More than a third of men don’t feel like they can be open about their health at work, making them less likely to get help for any health issues or seek early treatment says Sally Campbell, Head of Clinical Development at Healix Health Services.

Whether it’s catching a serious illness at the right time or addressing a mental health problem, this can have huge consequences on their overall wellbeing.  

Additionally, only half – 54 percent – of male employees, compared with three-quarters of women, consider mental health to be a key part of their overall wellbeing.  

Employers need to consider pursuing and offering health and wellbeing initiatives that help their staff and which also resonate with male staff. 

Men’s Health Awareness month is a great starting point for businesses, providing an opportunity for employers to raise awareness around men’s health issues, provide guidance to employees and even reconsider their approach to the support they offer staff.  

The silent epidemic  

When it comes to prevention and early detection, men’s health can sometimes take a back seat. Men are more prone to developing health issues, such as high blood pressure, in part because they’re more likely to engage in risky behaviours such as smoking and drinking.

They’re also far less likely to disclose health issues to loved ones. This makes early detection and treatment much more difficult and needs to change. 

Indeed, engrained gender stereotypes have meant that men’s general attitudes towards their mental and physical health often mean they can see being sick or asking for help as a weakness.

Other barriers include concerns that asking for help could put their career in jeopardy if they signal difficulties with coping with work demands or relationships. All these factors play a role in men’s disengagement and can ultimately impact their health. 

Male employees hiding their health issues has also slowly led to a “silent epidemic” when it comes to mental health. That’s a significant problem when you consider that around one in eight men suffers from a common mental health issue such as depression or anxiety.  

So what can employers do to tackle these issues? 

Providing meaningful and proactive support 

Supporting wellbeing in the workplace requires effort from employers to raise awareness about men’s health though. Initiatives such as Men’s Health Awareness Month and creating a culture of openness are key.

Organisations should aim to reassure their staff and respond to their concerns with effective communication and delivery of the services and support systems they already have in place.

While this should be done in a way that is sensitive to their privacy, sharing relevant information and access to services that they can use on their own, such as a virtual GP service, mental health provision and counselling, can crucially support male staff members in a way that they feel comfortable.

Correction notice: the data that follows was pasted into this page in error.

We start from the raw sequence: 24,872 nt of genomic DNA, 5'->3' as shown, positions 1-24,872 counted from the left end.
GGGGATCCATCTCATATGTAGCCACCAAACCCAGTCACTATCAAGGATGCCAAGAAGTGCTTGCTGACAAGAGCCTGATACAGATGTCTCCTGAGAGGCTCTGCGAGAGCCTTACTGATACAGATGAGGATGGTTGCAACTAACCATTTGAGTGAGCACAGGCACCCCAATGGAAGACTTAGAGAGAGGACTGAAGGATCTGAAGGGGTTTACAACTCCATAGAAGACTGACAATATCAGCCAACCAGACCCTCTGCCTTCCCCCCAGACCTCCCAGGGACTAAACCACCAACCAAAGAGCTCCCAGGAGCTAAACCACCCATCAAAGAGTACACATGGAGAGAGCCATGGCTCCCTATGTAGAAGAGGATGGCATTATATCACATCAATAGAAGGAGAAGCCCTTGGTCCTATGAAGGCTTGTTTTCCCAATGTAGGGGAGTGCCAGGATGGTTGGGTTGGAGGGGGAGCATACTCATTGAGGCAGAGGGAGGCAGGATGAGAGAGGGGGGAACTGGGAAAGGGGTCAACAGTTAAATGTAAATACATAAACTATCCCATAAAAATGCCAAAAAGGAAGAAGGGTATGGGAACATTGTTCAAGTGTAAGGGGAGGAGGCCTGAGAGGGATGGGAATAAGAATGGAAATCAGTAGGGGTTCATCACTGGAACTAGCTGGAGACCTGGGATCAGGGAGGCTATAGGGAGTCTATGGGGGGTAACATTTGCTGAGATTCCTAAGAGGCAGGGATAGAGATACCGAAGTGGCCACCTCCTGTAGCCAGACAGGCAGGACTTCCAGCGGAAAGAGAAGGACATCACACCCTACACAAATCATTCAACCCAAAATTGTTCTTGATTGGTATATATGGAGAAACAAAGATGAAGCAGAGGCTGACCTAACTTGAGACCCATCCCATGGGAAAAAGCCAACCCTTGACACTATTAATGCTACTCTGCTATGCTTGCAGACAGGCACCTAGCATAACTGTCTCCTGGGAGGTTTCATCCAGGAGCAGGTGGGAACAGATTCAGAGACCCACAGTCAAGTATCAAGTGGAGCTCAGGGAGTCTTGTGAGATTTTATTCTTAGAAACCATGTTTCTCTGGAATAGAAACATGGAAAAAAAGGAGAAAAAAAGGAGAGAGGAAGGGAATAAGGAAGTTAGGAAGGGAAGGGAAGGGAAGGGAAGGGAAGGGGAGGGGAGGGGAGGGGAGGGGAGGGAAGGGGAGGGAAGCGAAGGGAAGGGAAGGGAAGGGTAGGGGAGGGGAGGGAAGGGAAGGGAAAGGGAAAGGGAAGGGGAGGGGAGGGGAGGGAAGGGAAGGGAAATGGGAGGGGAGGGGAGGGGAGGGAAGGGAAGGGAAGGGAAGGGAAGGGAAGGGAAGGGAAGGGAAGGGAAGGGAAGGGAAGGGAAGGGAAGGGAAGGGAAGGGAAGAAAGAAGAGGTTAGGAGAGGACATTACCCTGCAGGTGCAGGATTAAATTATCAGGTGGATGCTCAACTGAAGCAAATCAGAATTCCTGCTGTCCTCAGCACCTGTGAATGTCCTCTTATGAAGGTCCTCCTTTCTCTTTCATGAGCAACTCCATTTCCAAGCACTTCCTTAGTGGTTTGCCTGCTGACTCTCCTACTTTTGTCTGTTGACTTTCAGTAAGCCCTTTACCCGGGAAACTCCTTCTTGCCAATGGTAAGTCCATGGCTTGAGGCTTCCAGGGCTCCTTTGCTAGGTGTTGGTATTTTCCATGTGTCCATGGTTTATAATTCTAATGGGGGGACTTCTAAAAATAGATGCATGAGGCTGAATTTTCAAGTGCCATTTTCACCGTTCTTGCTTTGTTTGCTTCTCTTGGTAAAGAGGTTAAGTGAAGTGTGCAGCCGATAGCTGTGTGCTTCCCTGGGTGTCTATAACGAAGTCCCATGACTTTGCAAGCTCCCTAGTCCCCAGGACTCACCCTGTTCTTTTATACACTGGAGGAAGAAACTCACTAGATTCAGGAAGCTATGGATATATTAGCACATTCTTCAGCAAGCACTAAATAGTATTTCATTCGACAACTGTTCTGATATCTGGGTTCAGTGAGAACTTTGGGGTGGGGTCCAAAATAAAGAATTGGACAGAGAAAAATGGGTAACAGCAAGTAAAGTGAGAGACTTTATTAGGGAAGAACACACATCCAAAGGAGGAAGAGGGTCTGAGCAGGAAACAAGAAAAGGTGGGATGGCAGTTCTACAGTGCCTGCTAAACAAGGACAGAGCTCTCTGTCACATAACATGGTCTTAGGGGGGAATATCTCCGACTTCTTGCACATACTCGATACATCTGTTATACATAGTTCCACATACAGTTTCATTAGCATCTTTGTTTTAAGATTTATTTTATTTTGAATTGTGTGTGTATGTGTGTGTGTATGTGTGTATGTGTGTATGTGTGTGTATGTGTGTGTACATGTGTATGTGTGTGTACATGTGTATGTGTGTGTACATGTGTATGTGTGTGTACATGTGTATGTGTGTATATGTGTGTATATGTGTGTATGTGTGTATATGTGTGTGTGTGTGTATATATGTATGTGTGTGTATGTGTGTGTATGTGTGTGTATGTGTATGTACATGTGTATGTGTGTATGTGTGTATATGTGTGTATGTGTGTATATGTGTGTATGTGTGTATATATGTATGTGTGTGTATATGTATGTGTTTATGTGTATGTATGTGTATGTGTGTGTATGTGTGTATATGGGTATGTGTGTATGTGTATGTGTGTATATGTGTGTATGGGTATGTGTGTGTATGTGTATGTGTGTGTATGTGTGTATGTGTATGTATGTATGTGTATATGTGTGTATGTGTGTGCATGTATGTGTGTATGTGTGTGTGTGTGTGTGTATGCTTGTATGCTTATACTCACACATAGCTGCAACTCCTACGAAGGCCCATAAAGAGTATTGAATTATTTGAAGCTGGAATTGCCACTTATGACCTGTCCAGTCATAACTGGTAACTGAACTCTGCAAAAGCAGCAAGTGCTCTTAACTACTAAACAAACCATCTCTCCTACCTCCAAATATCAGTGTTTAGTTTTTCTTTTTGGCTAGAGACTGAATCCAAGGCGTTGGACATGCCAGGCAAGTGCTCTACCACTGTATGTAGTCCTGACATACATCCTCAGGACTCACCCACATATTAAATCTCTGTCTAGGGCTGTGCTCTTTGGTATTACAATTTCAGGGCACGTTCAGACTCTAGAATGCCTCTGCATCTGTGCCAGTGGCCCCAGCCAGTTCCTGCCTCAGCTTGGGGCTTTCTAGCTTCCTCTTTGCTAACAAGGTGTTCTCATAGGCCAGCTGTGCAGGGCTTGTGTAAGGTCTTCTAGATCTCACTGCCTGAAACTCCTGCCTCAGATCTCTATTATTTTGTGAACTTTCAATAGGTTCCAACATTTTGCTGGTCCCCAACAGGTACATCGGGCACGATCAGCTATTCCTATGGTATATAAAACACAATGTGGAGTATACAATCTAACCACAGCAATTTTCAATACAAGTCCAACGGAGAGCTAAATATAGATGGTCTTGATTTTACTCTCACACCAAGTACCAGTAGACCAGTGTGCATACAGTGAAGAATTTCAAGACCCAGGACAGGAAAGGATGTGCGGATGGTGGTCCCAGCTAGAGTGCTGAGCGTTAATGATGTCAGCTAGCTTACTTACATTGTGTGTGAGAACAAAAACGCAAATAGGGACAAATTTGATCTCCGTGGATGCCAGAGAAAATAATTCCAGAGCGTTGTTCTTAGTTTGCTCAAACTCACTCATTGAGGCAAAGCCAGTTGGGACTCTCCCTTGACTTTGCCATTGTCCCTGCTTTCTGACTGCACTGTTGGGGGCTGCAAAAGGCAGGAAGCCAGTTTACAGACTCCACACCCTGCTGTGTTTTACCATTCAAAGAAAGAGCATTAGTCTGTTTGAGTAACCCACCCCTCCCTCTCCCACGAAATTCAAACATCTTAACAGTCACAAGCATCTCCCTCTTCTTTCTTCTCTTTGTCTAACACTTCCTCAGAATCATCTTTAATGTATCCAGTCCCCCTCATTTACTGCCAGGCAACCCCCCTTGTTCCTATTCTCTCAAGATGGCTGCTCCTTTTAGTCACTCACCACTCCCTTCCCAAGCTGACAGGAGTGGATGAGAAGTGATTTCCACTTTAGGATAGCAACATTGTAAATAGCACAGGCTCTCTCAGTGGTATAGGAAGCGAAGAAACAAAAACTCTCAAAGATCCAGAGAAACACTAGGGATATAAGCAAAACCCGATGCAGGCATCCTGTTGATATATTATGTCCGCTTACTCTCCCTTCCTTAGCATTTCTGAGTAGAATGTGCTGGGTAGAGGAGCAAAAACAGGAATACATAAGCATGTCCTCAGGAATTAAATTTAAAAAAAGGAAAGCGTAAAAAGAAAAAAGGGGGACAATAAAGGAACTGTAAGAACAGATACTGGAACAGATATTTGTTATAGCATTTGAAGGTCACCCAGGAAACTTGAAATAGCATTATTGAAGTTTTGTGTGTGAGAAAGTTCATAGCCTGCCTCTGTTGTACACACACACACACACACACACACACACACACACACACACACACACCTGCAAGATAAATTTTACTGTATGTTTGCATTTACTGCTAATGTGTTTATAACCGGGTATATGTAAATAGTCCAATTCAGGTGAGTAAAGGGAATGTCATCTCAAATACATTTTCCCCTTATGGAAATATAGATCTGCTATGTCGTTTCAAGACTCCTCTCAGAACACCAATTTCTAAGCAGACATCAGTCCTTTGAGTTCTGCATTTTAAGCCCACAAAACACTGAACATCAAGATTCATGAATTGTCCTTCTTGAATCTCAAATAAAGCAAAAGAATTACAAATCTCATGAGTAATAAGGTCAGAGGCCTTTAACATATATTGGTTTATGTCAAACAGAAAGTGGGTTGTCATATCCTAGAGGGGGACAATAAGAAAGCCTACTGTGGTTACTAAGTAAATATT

Employers wishing to create a positive and healthy workplace culture for their male staff should do so with a strategy based on prevention, information and training. As the first line of contact for many employees, managers can play a significant role in bridging the gap between staff, HR departments and healthcare services. Regular information and specific training, such as Mental Aid First Aid, can better prepare them to recognise signs of distress amongst colleagues and provide them with the right tools to help those who might need support.

In addition, encouraging those at the executive level to act as role models for staff when it comes to accepting and showing vulnerabilities can also have a positive impact on the overall workplace culture. 

A tailored approach 

Employers could consider providing tailored strategies around male-specific health issues that are known to improve quality of life and health.

This includes screening for prostate cancer where appropriate, offering information and support for problems associated with benign prostatic hyperplasia (BPH) such as incontinence.

Regular health checks can provide individual assessments based on personal and familial history too, encouraging men to take a healthier and individualised approach to their own health. With both relevant information and access to specific men’s health benefits, employers can offer their staff access to treatment options, specialist advice and services to care for their health.  

Supporting male staff through their health journey can go a long way in allowing for a more productive, dynamic, and healthy workforce. Men’s Health Awareness Month provides an opportunity for employers to reconsider what support they have to offer employees, and with some simple steps, proactive strategies, and a real ability to listen to their workforce’s concerns, they can ensure valuable support is on hand for staff.  


Sally Campbell is Head of Clinical Development at Healix Health Services and the lead for mental health and wellbeing. With two decades of experience in the nursing industry, Sally worked in the primary health care sector before joining Healix Heath Services over ten years ago. Sally is also a certified Mental Health First Aid instructor.